did you ever try to make your own pasta? i made a few attempts. like these dim sum ravioli here. or malfatti. i even tried gnocchi several times and with several different approaches. those sure taste great, but somehow they feel like a cheater's pasta... so, some time ago, i started to think that there won't be a way around real, home-made pasta. i (spontaneously) bought a pasta machine. and a lot of eggs and flour. and on a rainy afternoon, i started to make my own ravioli (of course with a truffled filling). they were the perfect starter to a lavish dinner i made for friends. and, since the batch was pretty vast, i even got some leftovers which i quickly froze (with layers of parchment paper in between). they tasted just as good when cooked and served with beurre noisette (i won't fool you, the beurre noisette is quite the delicacy on its own...).
truffle ravioli with beurre noisette
1 package fresh pasta dough, rolled out
250 g ricotta, drained
20 g minced black truffles, jarred
50 g grated parmesan cheese
2 thyme sprigs, leaves picked
2 oregano sprigs, leaves picked & minced
1 garlic clove, minced
egg-wash (1 egg white with 1/4 cup water)
salt, black pepper, musk
50g organic butter
20g dried porcini, chopped
handful sage leaves, cut in thin slices
freshly grated musk
salt, black pepper
oregano sprig for decorating
if you want to make your own pasta dough (like I did), use 5 eggs and 500 g flour and combine, very slowly and steadily, by continually making stirring motions from the inside out with a fork. a store-bought dough is pretty perfect, too, though. roll the dough out pretty thin (about 3mm) - i used a pasta machine to roll it out - and place on a work space dusted with a little flour. prepare strips of twice 3 cms width. cut with a ravioli roller.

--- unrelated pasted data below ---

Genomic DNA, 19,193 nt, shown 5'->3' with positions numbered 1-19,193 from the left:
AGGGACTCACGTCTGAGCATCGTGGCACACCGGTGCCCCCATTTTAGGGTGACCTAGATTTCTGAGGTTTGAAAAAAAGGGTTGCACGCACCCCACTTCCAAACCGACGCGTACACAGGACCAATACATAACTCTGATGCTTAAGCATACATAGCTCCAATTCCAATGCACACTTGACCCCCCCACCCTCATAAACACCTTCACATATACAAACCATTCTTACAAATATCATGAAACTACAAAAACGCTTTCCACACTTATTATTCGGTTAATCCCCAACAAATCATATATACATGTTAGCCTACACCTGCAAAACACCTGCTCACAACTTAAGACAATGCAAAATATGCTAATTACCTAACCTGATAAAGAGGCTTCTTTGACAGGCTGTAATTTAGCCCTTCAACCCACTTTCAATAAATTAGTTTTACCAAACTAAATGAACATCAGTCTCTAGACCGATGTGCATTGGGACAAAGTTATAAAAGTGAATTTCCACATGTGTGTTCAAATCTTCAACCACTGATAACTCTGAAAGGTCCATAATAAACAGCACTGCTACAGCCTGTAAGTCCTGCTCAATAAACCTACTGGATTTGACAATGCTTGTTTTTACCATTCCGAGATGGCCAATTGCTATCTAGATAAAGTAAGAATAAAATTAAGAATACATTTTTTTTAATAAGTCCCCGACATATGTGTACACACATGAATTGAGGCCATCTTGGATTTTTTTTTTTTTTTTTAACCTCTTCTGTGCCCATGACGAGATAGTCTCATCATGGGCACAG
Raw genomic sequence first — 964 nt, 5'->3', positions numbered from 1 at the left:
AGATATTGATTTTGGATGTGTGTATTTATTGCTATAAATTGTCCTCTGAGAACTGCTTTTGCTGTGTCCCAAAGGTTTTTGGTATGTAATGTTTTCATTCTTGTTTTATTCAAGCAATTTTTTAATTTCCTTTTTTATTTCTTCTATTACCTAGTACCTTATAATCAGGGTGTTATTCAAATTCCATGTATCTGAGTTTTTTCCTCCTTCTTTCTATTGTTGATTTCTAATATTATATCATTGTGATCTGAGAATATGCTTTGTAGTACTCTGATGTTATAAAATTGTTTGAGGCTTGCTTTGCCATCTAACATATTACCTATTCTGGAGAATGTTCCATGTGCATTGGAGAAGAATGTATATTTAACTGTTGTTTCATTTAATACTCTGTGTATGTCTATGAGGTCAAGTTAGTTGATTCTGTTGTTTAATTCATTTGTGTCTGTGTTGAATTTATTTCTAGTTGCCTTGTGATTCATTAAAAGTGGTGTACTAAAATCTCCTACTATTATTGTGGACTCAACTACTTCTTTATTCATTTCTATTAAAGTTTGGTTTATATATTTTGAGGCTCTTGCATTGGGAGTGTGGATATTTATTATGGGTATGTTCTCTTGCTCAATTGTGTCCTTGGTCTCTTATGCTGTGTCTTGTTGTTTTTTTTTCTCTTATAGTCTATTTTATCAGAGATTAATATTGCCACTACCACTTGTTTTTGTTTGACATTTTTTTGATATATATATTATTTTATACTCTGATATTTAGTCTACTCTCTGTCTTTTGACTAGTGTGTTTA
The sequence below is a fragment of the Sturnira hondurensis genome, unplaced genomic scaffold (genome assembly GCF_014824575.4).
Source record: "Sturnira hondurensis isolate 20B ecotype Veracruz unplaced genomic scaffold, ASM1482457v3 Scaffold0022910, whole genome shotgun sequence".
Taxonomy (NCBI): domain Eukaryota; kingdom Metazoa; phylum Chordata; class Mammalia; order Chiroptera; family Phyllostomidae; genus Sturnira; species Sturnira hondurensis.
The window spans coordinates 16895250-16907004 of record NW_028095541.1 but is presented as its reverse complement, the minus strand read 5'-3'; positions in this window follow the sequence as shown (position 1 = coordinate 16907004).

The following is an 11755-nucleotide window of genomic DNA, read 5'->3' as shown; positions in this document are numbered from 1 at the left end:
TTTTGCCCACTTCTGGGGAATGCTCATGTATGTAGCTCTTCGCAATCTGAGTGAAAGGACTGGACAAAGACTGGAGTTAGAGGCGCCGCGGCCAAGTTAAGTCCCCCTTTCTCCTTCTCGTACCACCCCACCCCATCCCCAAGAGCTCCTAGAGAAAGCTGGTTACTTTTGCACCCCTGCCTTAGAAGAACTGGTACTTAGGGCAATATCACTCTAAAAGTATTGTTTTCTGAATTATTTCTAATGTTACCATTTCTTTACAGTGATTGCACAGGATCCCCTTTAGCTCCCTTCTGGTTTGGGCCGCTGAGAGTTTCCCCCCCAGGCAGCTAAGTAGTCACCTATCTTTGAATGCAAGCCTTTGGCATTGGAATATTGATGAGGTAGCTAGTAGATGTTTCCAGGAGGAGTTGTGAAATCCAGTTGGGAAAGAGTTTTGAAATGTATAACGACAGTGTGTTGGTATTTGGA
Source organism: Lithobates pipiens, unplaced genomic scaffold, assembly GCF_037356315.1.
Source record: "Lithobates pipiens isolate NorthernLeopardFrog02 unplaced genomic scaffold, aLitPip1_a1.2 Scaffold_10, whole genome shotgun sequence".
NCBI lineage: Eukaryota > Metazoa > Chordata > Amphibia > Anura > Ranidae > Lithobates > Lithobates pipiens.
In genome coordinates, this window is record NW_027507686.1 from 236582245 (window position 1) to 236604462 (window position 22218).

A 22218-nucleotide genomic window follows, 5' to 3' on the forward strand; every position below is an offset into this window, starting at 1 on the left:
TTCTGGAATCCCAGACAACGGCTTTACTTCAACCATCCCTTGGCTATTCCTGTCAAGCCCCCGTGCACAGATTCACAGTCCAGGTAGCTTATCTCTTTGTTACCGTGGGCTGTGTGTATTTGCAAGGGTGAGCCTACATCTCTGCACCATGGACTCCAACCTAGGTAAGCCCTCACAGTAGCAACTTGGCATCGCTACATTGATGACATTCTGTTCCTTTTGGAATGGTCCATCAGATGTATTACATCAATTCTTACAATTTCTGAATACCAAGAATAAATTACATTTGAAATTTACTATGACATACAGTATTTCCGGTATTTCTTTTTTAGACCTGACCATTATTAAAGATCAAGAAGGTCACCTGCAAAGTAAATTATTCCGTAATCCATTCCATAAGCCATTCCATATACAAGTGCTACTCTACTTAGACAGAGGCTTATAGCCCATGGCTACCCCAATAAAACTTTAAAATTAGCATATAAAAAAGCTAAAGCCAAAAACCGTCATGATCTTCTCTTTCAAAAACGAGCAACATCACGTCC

for the filling, combine the ricotta, truffles, parmesan, herbs, garlic and egg in a bowl. stir with a fork until homogeneous. season with salt, pepper and some musk. place 1 teaspoon of the truffle-ricotta-mixture on the upper side of the dough stripe. continue along the line, leaving out two finger widths between each new drop of filling. now brush each corner of every raviolo field with egg wash.
fold the dough over from the middle, on top of the filling. press together top and bottom of the dough, creating separate fields. make sure to press out all the excess air, as it will cause your ravioli to break during cooking. cut along the borders of the ravioli with the ravioli roller. continue until dough and / or filling are used up.dust with flour and put aside.
note: you can also freeze the ravioli with parchment paper in between layers of ravioli. when needed, just throw them, still frozen, in the boiling water (this will add a minute of cooking time).
heat a large pot of salted water. when it's simmering (not boiling) add the ravioli to the water and let heat through until they appear on the surface of the water (after about 2-3 minutes). don't overcook, and don't let the water boil too much.
for the beurre noisette: melt the butter in a small saucepan, on low heat. add the minced dried porcini, sage, musk, a little salt and pepper. the secret to beurre noisette: the butter needs to develop the nutty taste and brown color, that can only be achieve with patience, low heat and a bit of time (it will take around 10 to 15 minutes, at least).
drain pasta, arrange on a plate, drizzle with truffle oil, pour the beurre noisette over the ravioli and arrange a sprig of oregano on top. serve with a little extra grated parmesan cheese, if you like.